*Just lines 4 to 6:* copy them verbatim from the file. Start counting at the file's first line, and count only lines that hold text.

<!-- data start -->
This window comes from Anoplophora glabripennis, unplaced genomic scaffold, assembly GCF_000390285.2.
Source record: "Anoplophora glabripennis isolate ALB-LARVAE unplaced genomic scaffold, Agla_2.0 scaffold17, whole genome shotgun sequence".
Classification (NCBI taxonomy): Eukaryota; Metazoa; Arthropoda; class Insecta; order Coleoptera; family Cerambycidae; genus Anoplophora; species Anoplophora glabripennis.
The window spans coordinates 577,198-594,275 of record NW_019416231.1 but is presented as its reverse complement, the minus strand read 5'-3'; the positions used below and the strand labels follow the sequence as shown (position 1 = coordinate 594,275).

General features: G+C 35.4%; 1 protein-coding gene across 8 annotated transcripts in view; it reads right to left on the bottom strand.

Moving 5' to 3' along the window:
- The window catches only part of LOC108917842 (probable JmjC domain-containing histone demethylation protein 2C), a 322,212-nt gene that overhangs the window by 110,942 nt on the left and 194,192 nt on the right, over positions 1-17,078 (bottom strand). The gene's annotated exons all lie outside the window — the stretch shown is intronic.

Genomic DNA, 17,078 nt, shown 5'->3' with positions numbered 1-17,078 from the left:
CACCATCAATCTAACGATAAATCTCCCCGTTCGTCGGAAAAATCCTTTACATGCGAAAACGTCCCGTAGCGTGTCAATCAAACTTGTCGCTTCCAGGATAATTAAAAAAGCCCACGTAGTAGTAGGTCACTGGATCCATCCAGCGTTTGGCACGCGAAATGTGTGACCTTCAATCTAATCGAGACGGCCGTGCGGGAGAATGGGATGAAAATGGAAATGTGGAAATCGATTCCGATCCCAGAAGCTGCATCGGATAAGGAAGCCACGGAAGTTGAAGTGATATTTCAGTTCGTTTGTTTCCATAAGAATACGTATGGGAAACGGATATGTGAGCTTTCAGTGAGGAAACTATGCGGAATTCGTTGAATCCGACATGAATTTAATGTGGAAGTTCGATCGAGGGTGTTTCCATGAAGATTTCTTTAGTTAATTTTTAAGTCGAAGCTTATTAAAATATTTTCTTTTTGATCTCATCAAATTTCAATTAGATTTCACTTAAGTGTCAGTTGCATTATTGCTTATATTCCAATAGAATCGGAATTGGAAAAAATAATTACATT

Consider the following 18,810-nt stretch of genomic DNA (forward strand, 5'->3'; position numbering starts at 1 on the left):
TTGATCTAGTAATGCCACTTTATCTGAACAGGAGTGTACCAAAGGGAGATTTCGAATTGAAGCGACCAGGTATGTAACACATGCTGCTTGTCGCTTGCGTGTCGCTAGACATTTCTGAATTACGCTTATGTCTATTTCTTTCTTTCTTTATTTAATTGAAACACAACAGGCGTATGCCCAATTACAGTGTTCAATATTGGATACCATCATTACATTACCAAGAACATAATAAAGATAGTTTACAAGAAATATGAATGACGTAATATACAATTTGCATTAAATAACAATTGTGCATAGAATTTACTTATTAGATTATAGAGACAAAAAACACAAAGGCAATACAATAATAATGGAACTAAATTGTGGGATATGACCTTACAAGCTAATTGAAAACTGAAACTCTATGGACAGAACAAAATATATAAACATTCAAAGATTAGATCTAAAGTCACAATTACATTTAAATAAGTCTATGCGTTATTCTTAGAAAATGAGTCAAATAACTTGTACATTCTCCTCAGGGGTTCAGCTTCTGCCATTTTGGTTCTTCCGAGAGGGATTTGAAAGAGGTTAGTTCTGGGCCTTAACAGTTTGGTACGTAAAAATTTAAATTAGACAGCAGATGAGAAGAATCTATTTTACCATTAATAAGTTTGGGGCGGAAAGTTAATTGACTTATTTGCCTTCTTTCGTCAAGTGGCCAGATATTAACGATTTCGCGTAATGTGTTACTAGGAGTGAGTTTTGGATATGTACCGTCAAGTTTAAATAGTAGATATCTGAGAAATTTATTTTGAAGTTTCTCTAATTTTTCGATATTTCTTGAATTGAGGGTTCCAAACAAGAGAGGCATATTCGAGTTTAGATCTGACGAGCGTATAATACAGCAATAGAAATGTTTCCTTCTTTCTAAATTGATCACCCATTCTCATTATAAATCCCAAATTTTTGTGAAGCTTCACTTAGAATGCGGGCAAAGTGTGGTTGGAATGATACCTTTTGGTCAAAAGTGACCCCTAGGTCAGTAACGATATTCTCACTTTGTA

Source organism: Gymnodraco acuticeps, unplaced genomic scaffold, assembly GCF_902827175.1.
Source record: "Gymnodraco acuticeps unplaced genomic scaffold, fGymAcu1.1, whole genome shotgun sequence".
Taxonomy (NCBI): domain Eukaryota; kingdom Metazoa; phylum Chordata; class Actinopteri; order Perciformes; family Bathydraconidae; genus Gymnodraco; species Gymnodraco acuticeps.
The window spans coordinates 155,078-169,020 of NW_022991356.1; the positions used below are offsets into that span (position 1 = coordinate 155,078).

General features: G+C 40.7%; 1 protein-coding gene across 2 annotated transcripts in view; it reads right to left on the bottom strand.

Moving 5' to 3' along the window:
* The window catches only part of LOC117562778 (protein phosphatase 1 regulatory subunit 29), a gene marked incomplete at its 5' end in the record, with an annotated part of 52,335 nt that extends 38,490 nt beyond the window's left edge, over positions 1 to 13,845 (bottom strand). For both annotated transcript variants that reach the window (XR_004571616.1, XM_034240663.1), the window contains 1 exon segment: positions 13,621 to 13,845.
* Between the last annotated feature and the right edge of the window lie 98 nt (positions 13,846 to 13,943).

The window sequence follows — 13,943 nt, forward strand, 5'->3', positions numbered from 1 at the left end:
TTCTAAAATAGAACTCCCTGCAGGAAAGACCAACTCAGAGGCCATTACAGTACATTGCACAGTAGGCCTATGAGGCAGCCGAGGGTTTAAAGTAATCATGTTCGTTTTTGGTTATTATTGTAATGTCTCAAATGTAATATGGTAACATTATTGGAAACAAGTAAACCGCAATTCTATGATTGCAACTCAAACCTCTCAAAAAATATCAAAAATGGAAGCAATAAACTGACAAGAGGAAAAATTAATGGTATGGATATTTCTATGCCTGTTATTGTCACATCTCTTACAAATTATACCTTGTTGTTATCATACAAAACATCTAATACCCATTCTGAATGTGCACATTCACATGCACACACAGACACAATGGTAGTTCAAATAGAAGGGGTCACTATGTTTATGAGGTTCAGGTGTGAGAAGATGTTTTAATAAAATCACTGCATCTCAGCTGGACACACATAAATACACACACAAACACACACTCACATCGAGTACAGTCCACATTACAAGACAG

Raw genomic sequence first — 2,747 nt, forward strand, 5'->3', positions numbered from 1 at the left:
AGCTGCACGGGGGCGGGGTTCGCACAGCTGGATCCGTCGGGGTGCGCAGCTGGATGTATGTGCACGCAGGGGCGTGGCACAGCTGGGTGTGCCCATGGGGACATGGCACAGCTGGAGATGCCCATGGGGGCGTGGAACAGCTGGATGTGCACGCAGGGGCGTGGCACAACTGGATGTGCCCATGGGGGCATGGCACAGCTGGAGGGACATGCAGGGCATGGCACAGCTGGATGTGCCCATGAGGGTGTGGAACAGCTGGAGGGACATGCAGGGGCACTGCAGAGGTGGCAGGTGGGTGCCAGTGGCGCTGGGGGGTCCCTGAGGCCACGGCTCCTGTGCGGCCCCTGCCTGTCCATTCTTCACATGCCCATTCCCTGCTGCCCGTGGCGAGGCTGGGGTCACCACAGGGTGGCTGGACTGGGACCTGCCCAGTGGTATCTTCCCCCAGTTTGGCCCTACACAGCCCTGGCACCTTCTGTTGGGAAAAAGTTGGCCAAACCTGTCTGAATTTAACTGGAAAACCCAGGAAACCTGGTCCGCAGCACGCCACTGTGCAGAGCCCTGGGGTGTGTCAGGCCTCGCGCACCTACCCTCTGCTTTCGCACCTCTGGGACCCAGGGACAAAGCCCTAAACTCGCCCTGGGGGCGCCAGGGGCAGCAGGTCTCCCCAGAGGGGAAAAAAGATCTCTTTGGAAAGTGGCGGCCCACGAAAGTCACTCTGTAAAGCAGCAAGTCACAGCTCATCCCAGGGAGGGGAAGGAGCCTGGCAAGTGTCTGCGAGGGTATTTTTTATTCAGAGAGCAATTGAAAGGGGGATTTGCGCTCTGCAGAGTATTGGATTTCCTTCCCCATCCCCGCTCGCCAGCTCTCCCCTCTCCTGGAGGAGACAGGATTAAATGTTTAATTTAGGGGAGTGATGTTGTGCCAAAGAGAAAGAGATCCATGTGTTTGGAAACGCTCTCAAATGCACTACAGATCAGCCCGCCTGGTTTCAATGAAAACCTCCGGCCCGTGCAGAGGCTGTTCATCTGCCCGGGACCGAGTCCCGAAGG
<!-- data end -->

The window spans coordinates 577,198-594,275 of record NW_019416231.1 but is presented as its reverse complement, the minus strand read 5'-3'; the positions used below and the strand labels follow the sequence as shown (position 1 = coordinate 594,275).

General features: G+C 35.4%; 1 protein-coding gene across 8 annotated transcripts in view; it reads right to left on the bottom strand.

Moving 5' to 3' along the window: